Separation of Church & State – Catholic concern in early 1800’s…

November 14, 2022 by · Leave a Comment 

On April 23, 1804, The Order of Ursuline Nuns from New Orleans penned a letter to then President Thomas Jefferson. In their letter, they expressed concerns about their property being confiscated. The letter said in part: “they [those within the Order] cannot but be anxious to know that the property which is to enable them to fulfil these duties will be secure to them”.  Just seven months later, Jefferson replied with the following:

“To the Soeur Therese de St. Xavier farjon Superior, and the Nuns of the order of St. Ursula at New Orleans:

I have received, holy sisters, the letter you have written me wherein you express anxiety for the property vested in your institution by the former governments of Louisiana. the principles of the constitution and government of the United States are a sure guarantee to you that it will be preserved to you sacred and inviolate, and that your institution will be permitted to govern itself according to its own voluntary rules, without interference from the civil authority. whatever diversity of shade may appear in the religious opinions of our fellow citizens, the charitable objects of your institution cannot be indifferent to any; and its furtherance of the wholesome purposes of society, by training up its younger members in the way they should go, cannot fail to ensure it the patronage of the government it is under. be assured it will meet all the protection which my office can give it.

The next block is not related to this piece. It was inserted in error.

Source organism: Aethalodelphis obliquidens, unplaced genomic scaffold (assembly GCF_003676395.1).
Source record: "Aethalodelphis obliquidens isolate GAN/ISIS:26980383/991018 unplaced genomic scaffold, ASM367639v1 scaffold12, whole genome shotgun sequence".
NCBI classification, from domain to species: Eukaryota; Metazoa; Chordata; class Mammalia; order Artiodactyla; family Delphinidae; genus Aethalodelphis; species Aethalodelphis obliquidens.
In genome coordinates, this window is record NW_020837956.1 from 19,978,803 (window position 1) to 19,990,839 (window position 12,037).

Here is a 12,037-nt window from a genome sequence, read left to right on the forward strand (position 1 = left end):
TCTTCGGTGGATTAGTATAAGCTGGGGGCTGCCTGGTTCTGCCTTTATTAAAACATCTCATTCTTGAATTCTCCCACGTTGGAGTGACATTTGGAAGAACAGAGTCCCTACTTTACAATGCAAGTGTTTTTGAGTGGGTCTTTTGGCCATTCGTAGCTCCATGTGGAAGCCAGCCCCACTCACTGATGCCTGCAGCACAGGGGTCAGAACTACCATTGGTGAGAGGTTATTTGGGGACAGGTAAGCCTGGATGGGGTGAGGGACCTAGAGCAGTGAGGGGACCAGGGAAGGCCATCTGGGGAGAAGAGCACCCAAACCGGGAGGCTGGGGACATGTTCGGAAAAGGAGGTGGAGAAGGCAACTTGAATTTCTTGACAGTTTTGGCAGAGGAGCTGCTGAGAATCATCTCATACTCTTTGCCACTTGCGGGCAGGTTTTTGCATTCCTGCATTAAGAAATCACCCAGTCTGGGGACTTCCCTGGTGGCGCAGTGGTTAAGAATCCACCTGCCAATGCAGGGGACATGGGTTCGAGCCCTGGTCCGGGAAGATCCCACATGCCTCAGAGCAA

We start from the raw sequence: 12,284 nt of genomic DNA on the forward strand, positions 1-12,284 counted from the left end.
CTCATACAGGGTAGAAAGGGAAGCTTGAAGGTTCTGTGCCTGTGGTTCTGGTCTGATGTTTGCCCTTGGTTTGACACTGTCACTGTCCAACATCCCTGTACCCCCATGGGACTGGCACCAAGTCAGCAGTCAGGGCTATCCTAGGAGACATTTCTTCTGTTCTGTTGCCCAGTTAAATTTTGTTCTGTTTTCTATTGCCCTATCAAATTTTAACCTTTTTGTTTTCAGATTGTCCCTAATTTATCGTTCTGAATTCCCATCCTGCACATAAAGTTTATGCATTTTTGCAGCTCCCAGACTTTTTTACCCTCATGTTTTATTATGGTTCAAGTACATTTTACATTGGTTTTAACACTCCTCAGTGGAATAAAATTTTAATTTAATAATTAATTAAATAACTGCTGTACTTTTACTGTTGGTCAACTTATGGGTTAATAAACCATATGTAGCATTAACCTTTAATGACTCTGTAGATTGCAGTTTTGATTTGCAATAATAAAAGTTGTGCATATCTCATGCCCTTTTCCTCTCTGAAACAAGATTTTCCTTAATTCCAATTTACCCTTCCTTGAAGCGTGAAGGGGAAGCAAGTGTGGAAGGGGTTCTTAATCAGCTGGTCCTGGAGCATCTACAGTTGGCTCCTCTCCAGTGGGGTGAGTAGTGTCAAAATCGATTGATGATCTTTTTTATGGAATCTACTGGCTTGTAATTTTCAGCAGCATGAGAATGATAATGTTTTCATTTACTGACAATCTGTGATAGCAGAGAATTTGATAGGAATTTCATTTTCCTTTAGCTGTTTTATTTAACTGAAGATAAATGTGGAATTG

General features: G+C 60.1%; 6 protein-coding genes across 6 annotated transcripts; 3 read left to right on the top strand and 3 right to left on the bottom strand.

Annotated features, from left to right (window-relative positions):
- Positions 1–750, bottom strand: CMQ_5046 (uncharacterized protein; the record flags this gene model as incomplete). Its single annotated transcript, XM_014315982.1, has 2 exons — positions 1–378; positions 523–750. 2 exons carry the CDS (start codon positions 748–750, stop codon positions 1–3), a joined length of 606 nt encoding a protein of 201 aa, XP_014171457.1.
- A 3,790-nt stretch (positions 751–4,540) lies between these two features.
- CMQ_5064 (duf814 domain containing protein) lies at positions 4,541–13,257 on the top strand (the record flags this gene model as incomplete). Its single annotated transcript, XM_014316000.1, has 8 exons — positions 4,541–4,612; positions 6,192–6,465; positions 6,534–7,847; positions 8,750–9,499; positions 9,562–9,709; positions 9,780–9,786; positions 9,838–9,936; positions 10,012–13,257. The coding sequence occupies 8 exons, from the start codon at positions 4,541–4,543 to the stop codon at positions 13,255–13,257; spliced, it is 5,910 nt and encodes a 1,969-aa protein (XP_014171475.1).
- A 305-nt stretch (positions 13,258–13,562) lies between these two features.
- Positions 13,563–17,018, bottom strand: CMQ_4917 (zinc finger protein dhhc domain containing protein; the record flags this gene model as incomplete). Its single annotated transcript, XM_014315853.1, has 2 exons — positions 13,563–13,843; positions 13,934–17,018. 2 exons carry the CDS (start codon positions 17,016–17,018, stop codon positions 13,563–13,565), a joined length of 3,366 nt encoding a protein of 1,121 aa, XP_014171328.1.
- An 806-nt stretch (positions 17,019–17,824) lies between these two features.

I salute you, holy sisters, with friendship & respect.

Th: Jefferson”

The POLITICAL OBSERVATORY, November 17, 1804, carried the entire letter with Jefferson’s signature.

Ironically, within the next 30 years, a very different story was recorded. The October 11, 1834, NILES’ WEEKLY REGISTER, had multiple pages of coverage of the August 11 and 12, 1834 Ursuline Convent riots in Charlestown, Massachusetts.

Wiki states these riots were, “fueled by the rebirth of extreme anti-Catholic sentiment in antebellum New England.”

Perhaps the Nuns of 1804 had a prophetic gift enabling them to foresee troubles to come.


The Traveler… Pope Pius V canonized… man serves his country well…

September 8, 2012 by · Leave a Comment 

Today I journeyed to England through The Post Boy of September 9, 1712. There I found that Rome had been celebrating the canonization of Pope Pius V. They had festivities including “very curious artificial Fireworks”, windows illuminated with candles and tapestries, “abundance of Wine and Meat to be distributed to the Common People”, and more with “the Festival was concluded with the Discharge of the Cannon of the Castle St. Angelo, ringing of Bells, and an agreeable Consort of Vocal and Instrumental Music.”

The back page has an interesting article from Brussels “The 30th of last Month, dy’d at the Duke of Holstein’s Palace, while he was at Breakfast, a Man nam’d Anthony, 106 Years and 7 Months old: Head had been employ’d 84 Years in the Service of Spain in one Regiment only, in which there had been 26 Colonels, but never rose to any higher Post himself than a Sergeant… he was also a Foot-Sergeant, in the 100th Year of his Age, and the Duke of Holstein was his Colonel…” And we look forward to retirement at 65?? To view images of this content and more:  The Post Boy of September 9, 1712

~The Traveler